Want to Focus? You Need Better Distractions, Not Fewer

 

Most people think that focus requires the elimination of distractions. They’re usually right, but they’re missing out on some of what distractions can do for us.

Case in point: quite a few different forms of centering meditation – which aim at clearing the mind and connecting the participant to their bodily sensations – prompt participants to focus on breaths in and out of the body. This focus on breath isn’t just an important vehicle for contemplating breath as a symbol for life. It’s also an activity which distracts the conscious mind and allows the other parts of the mind to focus on the sensations of the body itself.

Me? When I want to process emotions or deeper thoughts but am struggling to quiet my mind, I’ll play guitar. My nervous system seems to kick itself into gear when I hear certain melodies. Whether or not my brain knows where my hands should go on the guitar neck, I know that my hands know. While all my nervous energy is going into following then notes I need to play, my conscious mind is free to wander, dwell, contemplate without petty distractions. With the music I’m playing, I’ve entered a different space where time doesn’t move as fast. The music itself is a distraction. The thinking I can do in this state is the goal.

I also do some of my best emotional and mental processing during long-distance car drives. My hands and feet and eyes are engaged with the fast-moving roadway environment around me, but my body is familiar enough with driving and steering that I can let my mind wander free. My whole body is engaged already, so no other distractions can get in my way. I subconsciously know that I’ll be that I’ll be in this position for several hours at least, so I’m not stressed about time limits. As a result, it’s like my mind gets to play in unlimited space that isn’t bound by time. But the driving is just a distraction, a secondary goal. The quality of thought I get is the goal, and it often prompts me to look for excuses to go on long drives.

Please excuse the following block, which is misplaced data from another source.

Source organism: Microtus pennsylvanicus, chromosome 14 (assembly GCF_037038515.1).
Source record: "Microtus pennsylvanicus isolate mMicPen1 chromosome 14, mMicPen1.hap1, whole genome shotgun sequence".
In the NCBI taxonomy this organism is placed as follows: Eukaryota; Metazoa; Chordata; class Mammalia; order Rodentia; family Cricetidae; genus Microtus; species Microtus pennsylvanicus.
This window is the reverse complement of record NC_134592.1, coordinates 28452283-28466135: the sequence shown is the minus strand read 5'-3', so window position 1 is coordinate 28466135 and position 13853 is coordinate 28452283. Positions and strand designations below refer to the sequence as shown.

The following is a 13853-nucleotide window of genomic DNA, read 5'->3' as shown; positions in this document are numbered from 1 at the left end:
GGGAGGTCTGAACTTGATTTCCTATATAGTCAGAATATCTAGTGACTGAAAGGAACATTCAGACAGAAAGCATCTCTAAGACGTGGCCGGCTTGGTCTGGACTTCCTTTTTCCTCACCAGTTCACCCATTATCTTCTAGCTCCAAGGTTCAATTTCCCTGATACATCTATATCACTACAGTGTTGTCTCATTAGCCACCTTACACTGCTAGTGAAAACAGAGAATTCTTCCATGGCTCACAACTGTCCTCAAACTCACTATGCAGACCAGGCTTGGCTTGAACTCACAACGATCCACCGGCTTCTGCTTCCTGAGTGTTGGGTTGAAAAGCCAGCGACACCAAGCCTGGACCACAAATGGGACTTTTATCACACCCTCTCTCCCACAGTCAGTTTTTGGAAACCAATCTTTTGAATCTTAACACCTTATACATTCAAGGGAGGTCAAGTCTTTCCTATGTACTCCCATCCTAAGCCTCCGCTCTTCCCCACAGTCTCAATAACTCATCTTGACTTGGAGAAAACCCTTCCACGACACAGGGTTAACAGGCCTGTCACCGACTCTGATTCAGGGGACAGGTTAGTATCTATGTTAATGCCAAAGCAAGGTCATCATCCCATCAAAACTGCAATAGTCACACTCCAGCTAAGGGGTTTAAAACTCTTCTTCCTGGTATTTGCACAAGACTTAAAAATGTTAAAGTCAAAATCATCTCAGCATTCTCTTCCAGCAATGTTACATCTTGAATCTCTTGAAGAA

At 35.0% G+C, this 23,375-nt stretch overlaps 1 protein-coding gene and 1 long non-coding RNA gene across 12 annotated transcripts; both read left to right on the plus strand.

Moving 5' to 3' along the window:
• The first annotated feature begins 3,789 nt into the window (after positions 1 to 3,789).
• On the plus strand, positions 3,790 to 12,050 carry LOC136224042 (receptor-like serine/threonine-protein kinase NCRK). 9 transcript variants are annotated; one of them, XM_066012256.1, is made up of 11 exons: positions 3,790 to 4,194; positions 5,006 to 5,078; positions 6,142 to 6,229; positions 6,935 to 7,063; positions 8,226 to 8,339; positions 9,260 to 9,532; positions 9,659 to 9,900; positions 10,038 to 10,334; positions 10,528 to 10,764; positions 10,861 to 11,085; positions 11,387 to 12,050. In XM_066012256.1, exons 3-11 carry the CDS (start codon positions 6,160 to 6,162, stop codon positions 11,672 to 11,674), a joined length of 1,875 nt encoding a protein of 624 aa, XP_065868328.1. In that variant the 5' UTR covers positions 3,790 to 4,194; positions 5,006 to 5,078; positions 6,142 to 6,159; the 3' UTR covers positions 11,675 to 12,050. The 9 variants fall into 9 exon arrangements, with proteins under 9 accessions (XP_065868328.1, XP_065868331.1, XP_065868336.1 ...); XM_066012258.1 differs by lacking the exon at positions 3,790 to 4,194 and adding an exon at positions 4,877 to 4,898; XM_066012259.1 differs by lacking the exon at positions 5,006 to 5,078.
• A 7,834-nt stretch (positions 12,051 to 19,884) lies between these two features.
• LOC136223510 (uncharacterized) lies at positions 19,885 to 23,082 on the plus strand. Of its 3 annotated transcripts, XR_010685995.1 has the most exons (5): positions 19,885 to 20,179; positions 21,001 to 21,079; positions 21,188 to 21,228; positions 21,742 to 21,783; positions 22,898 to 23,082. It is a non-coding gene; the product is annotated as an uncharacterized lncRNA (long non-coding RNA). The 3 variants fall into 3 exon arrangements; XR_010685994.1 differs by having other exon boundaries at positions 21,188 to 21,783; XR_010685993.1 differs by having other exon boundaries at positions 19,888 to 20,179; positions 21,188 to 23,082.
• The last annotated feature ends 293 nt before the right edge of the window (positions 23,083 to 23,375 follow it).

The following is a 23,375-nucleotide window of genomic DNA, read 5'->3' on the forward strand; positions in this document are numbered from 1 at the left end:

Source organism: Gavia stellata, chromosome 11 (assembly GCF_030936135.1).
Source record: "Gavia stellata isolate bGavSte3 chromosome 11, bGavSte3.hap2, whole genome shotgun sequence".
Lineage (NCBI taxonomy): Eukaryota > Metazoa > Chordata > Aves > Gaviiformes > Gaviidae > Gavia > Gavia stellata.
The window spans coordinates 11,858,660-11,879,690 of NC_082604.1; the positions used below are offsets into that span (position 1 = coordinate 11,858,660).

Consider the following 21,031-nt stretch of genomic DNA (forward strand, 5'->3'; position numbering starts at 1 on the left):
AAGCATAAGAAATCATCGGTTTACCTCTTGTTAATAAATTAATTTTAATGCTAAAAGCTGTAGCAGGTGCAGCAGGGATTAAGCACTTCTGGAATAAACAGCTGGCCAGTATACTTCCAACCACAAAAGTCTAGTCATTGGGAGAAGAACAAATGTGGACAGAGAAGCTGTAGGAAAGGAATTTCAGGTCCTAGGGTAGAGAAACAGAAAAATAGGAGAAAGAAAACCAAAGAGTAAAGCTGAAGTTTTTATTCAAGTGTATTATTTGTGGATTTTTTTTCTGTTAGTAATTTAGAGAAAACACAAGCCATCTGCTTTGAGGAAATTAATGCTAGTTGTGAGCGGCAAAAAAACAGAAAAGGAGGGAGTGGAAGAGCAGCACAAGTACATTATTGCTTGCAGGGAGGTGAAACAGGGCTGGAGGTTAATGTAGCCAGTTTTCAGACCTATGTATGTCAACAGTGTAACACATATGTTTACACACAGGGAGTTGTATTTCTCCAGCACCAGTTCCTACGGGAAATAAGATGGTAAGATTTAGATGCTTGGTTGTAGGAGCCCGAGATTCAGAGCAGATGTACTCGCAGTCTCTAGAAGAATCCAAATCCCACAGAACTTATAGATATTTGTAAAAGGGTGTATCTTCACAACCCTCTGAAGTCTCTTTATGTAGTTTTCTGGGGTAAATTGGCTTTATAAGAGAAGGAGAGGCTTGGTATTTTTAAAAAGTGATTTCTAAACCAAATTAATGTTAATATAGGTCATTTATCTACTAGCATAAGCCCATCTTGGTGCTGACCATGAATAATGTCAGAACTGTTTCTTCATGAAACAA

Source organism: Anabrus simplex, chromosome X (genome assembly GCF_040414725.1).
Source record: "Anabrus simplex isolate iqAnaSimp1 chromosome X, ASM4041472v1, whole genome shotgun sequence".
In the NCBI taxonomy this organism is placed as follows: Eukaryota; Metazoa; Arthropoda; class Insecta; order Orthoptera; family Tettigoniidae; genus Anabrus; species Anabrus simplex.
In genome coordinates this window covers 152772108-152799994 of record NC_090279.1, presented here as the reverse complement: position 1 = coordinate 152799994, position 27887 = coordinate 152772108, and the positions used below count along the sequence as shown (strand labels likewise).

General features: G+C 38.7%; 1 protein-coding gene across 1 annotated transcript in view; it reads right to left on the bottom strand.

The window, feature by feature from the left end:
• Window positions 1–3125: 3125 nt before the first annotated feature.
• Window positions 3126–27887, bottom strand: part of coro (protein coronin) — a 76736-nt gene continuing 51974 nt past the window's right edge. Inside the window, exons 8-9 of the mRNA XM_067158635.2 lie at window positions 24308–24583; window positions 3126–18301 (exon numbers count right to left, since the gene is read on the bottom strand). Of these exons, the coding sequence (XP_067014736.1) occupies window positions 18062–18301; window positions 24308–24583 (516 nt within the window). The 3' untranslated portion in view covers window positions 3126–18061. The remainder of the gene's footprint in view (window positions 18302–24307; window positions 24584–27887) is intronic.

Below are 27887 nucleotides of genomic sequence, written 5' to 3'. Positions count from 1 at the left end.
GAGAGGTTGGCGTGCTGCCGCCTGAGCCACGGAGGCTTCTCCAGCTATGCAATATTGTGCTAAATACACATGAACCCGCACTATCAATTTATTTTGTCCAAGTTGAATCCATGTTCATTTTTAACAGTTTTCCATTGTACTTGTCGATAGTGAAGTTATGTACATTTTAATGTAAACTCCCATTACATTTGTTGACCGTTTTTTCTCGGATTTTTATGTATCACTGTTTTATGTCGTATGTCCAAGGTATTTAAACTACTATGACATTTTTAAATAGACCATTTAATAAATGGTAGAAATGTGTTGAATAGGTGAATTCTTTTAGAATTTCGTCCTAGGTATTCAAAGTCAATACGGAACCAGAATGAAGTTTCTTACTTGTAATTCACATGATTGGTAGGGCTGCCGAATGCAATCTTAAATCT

Repetitive physical actions like driving or breathing or playing music seem to create a sort of portal into which you can throw all of your nervous energy. That energy gets turned into something fluid and harmonious, giving the rest of your mind a foundation it can build on while you’re processing thoughts and emotions. Of course, all that outflowing nervous energy is giving the rest of your mind room to think, which is what it needs above all.

You can find these repetitive physical actions or habits in any kind of job or life environment, whether you’re working in landscaping or accounting. Find a loop that works. It’s usually work which is simple enough or memorable enough that you can do it automatically. Fall into that loop for a while. You’ll find automation kicking in and your mind opening up in no time. At first, let your mind wander. Then pay closer attention to where it goes. Is it linked to what you’re doing? How? Can you answer any of your harder questions or process your harder emotions while you’re completing your loop?

James Walpole

James Walpole is a writer, startup marketer, and perpetual apprentice. You're reading his blog right now, and he really appreciates it. Don't let it go to his head, though.

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